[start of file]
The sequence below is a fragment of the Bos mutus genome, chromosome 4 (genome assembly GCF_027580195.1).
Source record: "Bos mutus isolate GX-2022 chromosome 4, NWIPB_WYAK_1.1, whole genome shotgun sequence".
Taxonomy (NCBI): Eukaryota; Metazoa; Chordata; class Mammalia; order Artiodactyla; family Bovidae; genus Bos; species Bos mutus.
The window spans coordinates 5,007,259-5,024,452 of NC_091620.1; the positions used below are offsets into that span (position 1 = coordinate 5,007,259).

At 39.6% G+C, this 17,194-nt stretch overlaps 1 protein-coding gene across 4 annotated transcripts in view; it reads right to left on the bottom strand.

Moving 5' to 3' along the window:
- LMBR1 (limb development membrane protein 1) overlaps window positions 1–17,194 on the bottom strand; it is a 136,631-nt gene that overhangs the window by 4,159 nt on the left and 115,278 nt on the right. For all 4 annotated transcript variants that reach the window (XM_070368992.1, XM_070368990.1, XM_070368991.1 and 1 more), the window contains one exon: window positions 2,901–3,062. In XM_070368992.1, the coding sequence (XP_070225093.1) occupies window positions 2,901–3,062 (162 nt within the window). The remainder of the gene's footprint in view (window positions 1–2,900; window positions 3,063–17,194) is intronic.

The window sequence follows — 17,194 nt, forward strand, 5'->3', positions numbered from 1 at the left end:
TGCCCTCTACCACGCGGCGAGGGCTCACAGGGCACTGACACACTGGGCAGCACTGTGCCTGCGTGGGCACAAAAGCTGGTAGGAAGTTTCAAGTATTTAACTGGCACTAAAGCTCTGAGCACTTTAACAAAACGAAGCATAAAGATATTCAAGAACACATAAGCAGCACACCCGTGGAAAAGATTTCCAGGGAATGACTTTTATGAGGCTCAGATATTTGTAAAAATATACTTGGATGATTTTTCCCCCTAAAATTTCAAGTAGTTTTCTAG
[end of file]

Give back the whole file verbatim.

The sequence below is a fragment of the Bos mutus genome, chromosome 4 (genome assembly GCF_027580195.1).
Source record: "Bos mutus isolate GX-2022 chromosome 4, NWIPB_WYAK_1.1, whole genome shotgun sequence".
Taxonomy (NCBI): Eukaryota; Metazoa; Chordata; class Mammalia; order Artiodactyla; family Bovidae; genus Bos; species Bos mutus.
The window spans coordinates 5,007,259-5,024,452 of NC_091620.1; the positions used below are offsets into that span (position 1 = coordinate 5,007,259).

At 39.6% G+C, this 17,194-nt stretch overlaps 1 protein-coding gene across 4 annotated transcripts in view; it reads right to left on the bottom strand.

Moving 5' to 3' along the window:
- LMBR1 (limb development membrane protein 1) overlaps window positions 1–17,194 on the bottom strand; it is a 136,631-nt gene that overhangs the window by 4,159 nt on the left and 115,278 nt on the right. For all 4 annotated transcript variants that reach the window (XM_070368992.1, XM_070368990.1, XM_070368991.1 and 1 more), the window contains one exon: window positions 2,901–3,062. In XM_070368992.1, the coding sequence (XP_070225093.1) occupies window positions 2,901–3,062 (162 nt within the window). The remainder of the gene's footprint in view (window positions 1–2,900; window positions 3,063–17,194) is intronic.

The window sequence follows — 17,194 nt, forward strand, 5'->3', positions numbered from 1 at the left end:
TGCCCTCTACCACGCGGCGAGGGCTCACAGGGCACTGACACACTGGGCAGCACTGTGCCTGCGTGGGCACAAAAGCTGGTAGGAAGTTTCAAGTATTTAACTGGCACTAAAGCTCTGAGCACTTTAACAAAACGAAGCATAAAGATATTCAAGAACACATAAGCAGCACACCCGTGGAAAAGATTTCCAGGGAATGACTTTTATGAGGCTCAGATATTTGTAAAAATATACTTGGATGATTTTTCCCCCTAAAATTTCAAGTAGTTTTCTAG